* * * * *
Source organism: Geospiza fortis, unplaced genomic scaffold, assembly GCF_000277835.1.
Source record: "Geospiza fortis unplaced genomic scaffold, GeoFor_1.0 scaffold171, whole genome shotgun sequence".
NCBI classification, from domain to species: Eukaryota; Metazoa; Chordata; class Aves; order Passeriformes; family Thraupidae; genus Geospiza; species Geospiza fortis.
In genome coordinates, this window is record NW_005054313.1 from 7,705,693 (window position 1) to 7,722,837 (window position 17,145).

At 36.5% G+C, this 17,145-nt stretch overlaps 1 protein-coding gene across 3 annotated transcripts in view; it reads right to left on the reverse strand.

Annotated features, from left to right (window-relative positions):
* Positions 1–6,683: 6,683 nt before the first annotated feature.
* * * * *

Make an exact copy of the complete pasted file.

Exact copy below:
Source organism: Geospiza fortis, unplaced genomic scaffold, assembly GCF_000277835.1.
Source record: "Geospiza fortis unplaced genomic scaffold, GeoFor_1.0 scaffold171, whole genome shotgun sequence".
NCBI classification, from domain to species: Eukaryota; Metazoa; Chordata; class Aves; order Passeriformes; family Thraupidae; genus Geospiza; species Geospiza fortis.
In genome coordinates, this window is record NW_005054313.1 from 7,705,693 (window position 1) to 7,722,837 (window position 17,145).

At 36.5% G+C, this 17,145-nt stretch overlaps 1 protein-coding gene across 3 annotated transcripts in view; it reads right to left on the reverse strand.

Annotated features, from left to right (window-relative positions):
* Positions 1–6,683: 6,683 nt before the first annotated feature.